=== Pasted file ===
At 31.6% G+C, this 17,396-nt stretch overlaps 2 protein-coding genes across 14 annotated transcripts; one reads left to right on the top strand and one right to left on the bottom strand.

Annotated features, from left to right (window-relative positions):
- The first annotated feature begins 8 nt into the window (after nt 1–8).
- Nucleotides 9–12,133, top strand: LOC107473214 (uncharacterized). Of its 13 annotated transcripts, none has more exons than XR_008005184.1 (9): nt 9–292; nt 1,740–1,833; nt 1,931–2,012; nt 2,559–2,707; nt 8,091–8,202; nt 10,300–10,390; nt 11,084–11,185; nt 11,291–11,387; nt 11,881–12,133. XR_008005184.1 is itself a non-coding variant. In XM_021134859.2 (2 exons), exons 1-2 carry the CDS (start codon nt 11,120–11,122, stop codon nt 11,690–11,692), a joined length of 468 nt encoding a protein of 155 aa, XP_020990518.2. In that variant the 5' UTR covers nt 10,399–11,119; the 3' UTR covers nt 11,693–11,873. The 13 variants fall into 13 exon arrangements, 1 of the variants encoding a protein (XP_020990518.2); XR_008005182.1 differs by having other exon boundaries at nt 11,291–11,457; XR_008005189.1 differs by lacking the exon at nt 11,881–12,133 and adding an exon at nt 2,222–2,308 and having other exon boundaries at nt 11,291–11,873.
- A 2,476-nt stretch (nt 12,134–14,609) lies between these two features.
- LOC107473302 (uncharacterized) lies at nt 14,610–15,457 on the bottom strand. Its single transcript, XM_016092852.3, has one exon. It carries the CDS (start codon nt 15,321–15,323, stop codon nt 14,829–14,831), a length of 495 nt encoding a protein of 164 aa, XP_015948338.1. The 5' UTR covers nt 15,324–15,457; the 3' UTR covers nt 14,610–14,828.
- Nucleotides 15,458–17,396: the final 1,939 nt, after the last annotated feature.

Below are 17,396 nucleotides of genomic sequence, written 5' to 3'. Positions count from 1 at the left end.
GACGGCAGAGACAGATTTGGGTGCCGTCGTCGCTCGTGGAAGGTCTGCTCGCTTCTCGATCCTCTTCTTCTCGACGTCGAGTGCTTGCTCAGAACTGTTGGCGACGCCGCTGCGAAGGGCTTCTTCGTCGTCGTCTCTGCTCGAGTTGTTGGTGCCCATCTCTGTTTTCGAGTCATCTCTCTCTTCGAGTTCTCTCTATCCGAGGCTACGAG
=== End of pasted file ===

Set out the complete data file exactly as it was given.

At 31.6% G+C, this 17,396-nt stretch overlaps 2 protein-coding genes across 14 annotated transcripts; one reads left to right on the top strand and one right to left on the bottom strand.

Annotated features, from left to right (window-relative positions):
- The first annotated feature begins 8 nt into the window (after nt 1–8).
- Nucleotides 9–12,133, top strand: LOC107473214 (uncharacterized). Of its 13 annotated transcripts, none has more exons than XR_008005184.1 (9): nt 9–292; nt 1,740–1,833; nt 1,931–2,012; nt 2,559–2,707; nt 8,091–8,202; nt 10,300–10,390; nt 11,084–11,185; nt 11,291–11,387; nt 11,881–12,133. XR_008005184.1 is itself a non-coding variant. In XM_021134859.2 (2 exons), exons 1-2 carry the CDS (start codon nt 11,120–11,122, stop codon nt 11,690–11,692), a joined length of 468 nt encoding a protein of 155 aa, XP_020990518.2. In that variant the 5' UTR covers nt 10,399–11,119; the 3' UTR covers nt 11,693–11,873. The 13 variants fall into 13 exon arrangements, 1 of the variants encoding a protein (XP_020990518.2); XR_008005182.1 differs by having other exon boundaries at nt 11,291–11,457; XR_008005189.1 differs by lacking the exon at nt 11,881–12,133 and adding an exon at nt 2,222–2,308 and having other exon boundaries at nt 11,291–11,873.
- A 2,476-nt stretch (nt 12,134–14,609) lies between these two features.
- LOC107473302 (uncharacterized) lies at nt 14,610–15,457 on the bottom strand. Its single transcript, XM_016092852.3, has one exon. It carries the CDS (start codon nt 15,321–15,323, stop codon nt 14,829–14,831), a length of 495 nt encoding a protein of 164 aa, XP_015948338.1. The 5' UTR covers nt 15,324–15,457; the 3' UTR covers nt 14,610–14,828.
- Nucleotides 15,458–17,396: the final 1,939 nt, after the last annotated feature.

Below are 17,396 nucleotides of genomic sequence, written 5' to 3'. Positions count from 1 at the left end.
GACGGCAGAGACAGATTTGGGTGCCGTCGTCGCTCGTGGAAGGTCTGCTCGCTTCTCGATCCTCTTCTTCTCGACGTCGAGTGCTTGCTCAGAACTGTTGGCGACGCCGCTGCGAAGGGCTTCTTCGTCGTCGTCTCTGCTCGAGTTGTTGGTGCCCATCTCTGTTTTCGAGTCATCTCTCTCTTCGAGTTCTCTCTATCCGAGGCTACGAG